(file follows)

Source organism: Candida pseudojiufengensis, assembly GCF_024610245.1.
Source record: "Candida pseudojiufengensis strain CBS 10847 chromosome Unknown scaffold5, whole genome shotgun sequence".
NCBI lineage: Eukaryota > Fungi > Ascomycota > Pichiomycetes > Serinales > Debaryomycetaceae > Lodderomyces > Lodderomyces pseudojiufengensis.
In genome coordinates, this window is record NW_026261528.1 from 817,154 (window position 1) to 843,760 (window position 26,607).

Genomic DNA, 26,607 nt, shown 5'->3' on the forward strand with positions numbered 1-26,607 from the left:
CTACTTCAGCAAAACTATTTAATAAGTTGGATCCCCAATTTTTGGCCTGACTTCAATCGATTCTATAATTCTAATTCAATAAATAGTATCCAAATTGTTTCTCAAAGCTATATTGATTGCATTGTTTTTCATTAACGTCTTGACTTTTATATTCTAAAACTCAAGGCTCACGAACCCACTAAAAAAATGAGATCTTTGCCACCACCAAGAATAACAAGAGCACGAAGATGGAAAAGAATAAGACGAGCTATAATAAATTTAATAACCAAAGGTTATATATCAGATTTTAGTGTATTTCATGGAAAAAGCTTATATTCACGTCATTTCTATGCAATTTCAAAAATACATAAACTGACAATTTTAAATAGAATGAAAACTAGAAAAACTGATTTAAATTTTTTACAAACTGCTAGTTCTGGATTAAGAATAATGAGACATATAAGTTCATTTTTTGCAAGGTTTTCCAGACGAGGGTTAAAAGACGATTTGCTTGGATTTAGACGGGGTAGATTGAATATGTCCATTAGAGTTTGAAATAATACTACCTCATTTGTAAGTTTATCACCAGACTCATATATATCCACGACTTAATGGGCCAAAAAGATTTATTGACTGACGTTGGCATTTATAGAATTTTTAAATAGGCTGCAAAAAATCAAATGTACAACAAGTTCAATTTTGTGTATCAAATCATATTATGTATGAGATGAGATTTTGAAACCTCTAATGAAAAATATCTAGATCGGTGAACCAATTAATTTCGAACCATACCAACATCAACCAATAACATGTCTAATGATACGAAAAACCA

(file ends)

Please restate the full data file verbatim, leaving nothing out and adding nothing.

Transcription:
Source organism: Candida pseudojiufengensis, assembly GCF_024610245.1.
Source record: "Candida pseudojiufengensis strain CBS 10847 chromosome Unknown scaffold5, whole genome shotgun sequence".
NCBI lineage: Eukaryota > Fungi > Ascomycota > Pichiomycetes > Serinales > Debaryomycetaceae > Lodderomyces > Lodderomyces pseudojiufengensis.
In genome coordinates, this window is record NW_026261528.1 from 817,154 (window position 1) to 843,760 (window position 26,607).

Genomic DNA, 26,607 nt, shown 5'->3' on the forward strand with positions numbered 1-26,607 from the left:
CTACTTCAGCAAAACTATTTAATAAGTTGGATCCCCAATTTTTGGCCTGACTTCAATCGATTCTATAATTCTAATTCAATAAATAGTATCCAAATTGTTTCTCAAAGCTATATTGATTGCATTGTTTTTCATTAACGTCTTGACTTTTATATTCTAAAACTCAAGGCTCACGAACCCACTAAAAAAATGAGATCTTTGCCACCACCAAGAATAACAAGAGCACGAAGATGGAAAAGAATAAGACGAGCTATAATAAATTTAATAACCAAAGGTTATATATCAGATTTTAGTGTATTTCATGGAAAAAGCTTATATTCACGTCATTTCTATGCAATTTCAAAAATACATAAACTGACAATTTTAAATAGAATGAAAACTAGAAAAACTGATTTAAATTTTTTACAAACTGCTAGTTCTGGATTAAGAATAATGAGACATATAAGTTCATTTTTTGCAAGGTTTTCCAGACGAGGGTTAAAAGACGATTTGCTTGGATTTAGACGGGGTAGATTGAATATGTCCATTAGAGTTTGAAATAATACTACCTCATTTGTAAGTTTATCACCAGACTCATATATATCCACGACTTAATGGGCCAAAAAGATTTATTGACTGACGTTGGCATTTATAGAATTTTTAAATAGGCTGCAAAAAATCAAATGTACAACAAGTTCAATTTTGTGTATCAAATCATATTATGTATGAGATGAGATTTTGAAACCTCTAATGAAAAATATCTAGATCGGTGAACCAATTAATTTCGAACCATACCAACATCAACCAATAACATGTCTAATGATACGAAAAACCA